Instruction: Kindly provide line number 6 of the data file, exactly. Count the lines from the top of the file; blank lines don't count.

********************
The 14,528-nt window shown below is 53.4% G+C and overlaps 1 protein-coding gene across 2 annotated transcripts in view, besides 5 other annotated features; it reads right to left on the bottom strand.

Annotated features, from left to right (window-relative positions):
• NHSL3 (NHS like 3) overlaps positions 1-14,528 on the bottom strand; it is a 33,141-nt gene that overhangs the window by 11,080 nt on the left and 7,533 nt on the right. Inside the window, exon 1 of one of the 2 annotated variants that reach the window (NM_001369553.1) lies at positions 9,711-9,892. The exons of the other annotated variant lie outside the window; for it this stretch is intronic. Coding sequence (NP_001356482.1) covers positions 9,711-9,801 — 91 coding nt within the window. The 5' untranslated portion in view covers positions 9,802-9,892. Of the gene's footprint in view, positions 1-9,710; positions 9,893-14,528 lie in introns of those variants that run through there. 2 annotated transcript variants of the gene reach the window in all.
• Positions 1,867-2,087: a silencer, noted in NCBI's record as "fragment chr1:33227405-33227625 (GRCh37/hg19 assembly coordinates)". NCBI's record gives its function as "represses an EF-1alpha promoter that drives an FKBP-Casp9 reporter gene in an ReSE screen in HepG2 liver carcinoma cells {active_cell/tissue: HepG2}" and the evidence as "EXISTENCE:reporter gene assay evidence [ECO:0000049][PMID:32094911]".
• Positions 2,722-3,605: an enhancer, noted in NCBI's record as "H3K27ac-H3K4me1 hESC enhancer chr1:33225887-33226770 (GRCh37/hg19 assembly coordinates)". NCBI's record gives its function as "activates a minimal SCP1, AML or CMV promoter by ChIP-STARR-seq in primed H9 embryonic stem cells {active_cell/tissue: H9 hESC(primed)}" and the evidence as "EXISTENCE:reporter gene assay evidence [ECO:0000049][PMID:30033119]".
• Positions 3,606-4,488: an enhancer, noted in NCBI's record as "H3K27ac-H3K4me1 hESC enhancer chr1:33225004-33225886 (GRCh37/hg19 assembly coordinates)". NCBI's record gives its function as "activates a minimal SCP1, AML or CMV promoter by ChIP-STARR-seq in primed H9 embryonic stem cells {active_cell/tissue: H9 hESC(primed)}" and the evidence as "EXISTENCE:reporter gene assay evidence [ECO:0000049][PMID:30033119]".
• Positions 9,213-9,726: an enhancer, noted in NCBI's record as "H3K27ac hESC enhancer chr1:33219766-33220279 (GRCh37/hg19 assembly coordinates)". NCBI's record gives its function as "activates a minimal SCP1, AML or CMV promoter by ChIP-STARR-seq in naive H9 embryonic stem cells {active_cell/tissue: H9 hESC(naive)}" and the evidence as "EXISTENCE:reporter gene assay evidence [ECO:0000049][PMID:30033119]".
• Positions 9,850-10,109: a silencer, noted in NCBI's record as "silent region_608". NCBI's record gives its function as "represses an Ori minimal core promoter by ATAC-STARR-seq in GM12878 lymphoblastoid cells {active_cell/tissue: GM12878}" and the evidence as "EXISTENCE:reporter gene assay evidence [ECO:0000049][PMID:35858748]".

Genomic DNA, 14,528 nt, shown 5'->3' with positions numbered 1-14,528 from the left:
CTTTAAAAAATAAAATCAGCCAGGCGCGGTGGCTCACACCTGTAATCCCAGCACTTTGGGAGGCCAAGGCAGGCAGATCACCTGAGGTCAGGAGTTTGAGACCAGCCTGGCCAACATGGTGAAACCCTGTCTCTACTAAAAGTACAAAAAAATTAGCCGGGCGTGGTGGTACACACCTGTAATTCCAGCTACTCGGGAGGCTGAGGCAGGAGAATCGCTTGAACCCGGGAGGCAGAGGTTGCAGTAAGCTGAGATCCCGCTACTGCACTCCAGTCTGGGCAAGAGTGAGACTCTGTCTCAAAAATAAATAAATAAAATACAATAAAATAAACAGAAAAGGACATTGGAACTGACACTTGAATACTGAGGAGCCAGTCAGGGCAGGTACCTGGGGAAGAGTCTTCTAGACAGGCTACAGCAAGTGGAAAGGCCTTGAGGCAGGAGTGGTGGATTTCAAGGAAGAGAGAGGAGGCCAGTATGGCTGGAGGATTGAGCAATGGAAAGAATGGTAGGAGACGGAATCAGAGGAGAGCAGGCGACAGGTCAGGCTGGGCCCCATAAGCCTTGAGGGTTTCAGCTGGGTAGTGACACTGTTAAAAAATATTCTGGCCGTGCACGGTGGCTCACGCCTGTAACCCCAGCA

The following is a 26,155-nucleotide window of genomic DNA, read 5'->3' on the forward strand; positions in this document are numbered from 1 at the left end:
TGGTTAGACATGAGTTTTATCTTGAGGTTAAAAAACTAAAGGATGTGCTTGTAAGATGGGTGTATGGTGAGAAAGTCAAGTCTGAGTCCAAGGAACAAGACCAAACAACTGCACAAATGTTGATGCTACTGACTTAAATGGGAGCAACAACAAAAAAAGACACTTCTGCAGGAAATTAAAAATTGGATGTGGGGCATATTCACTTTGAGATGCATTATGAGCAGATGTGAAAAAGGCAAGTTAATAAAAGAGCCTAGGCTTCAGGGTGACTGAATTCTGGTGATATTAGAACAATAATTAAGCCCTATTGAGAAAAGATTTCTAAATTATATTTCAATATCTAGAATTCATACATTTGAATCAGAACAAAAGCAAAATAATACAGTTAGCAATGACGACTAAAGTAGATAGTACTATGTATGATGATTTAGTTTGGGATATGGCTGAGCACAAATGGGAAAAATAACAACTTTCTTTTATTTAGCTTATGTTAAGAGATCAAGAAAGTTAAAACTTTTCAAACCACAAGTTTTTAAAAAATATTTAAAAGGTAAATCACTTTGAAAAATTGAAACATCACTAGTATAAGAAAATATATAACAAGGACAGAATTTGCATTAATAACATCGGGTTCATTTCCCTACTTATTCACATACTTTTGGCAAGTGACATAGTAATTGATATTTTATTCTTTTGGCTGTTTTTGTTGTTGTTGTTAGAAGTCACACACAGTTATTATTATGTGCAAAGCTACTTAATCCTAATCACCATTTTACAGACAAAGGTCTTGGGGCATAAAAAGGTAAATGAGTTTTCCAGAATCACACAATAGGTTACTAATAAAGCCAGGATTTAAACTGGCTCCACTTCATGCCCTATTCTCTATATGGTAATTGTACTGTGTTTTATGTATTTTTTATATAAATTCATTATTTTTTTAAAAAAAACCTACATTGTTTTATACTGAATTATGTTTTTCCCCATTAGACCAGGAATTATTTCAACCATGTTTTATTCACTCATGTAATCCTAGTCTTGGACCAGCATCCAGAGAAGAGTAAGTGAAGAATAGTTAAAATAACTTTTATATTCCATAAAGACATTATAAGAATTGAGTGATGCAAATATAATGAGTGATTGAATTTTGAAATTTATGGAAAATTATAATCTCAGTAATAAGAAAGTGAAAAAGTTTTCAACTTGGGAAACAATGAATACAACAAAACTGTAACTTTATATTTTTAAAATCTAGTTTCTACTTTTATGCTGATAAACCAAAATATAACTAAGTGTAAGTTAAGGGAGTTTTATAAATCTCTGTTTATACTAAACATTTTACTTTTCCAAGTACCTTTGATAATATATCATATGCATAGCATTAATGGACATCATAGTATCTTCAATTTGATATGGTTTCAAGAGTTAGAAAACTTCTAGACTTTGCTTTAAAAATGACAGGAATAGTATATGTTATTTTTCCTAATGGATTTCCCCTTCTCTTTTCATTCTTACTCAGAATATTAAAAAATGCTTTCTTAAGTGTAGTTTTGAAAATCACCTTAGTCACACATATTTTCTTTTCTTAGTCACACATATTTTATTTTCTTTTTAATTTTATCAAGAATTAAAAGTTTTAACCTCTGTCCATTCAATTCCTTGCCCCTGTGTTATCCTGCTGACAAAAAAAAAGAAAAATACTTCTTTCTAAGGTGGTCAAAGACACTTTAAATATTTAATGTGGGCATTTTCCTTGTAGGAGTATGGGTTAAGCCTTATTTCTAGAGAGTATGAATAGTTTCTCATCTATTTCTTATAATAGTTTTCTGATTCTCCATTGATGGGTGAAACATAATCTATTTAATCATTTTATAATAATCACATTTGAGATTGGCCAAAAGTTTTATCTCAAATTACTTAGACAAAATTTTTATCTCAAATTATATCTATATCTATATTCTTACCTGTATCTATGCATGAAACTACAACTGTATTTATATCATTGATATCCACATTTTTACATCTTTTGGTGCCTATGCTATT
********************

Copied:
• Positions 3,606-4,488: an enhancer, noted in NCBI's record as "H3K27ac-H3K4me1 hESC enhancer chr1:33225004-33225886 (GRCh37/hg19 assembly coordinates)". NCBI's record gives its function as "activates a minimal SCP1, AML or CMV promoter by ChIP-STARR-seq in primed H9 embryonic stem cells {active_cell/tissue: H9 hESC(primed)}" and the evidence as "EXISTENCE:reporter gene assay evidence [ECO:0000049][PMID:30033119]".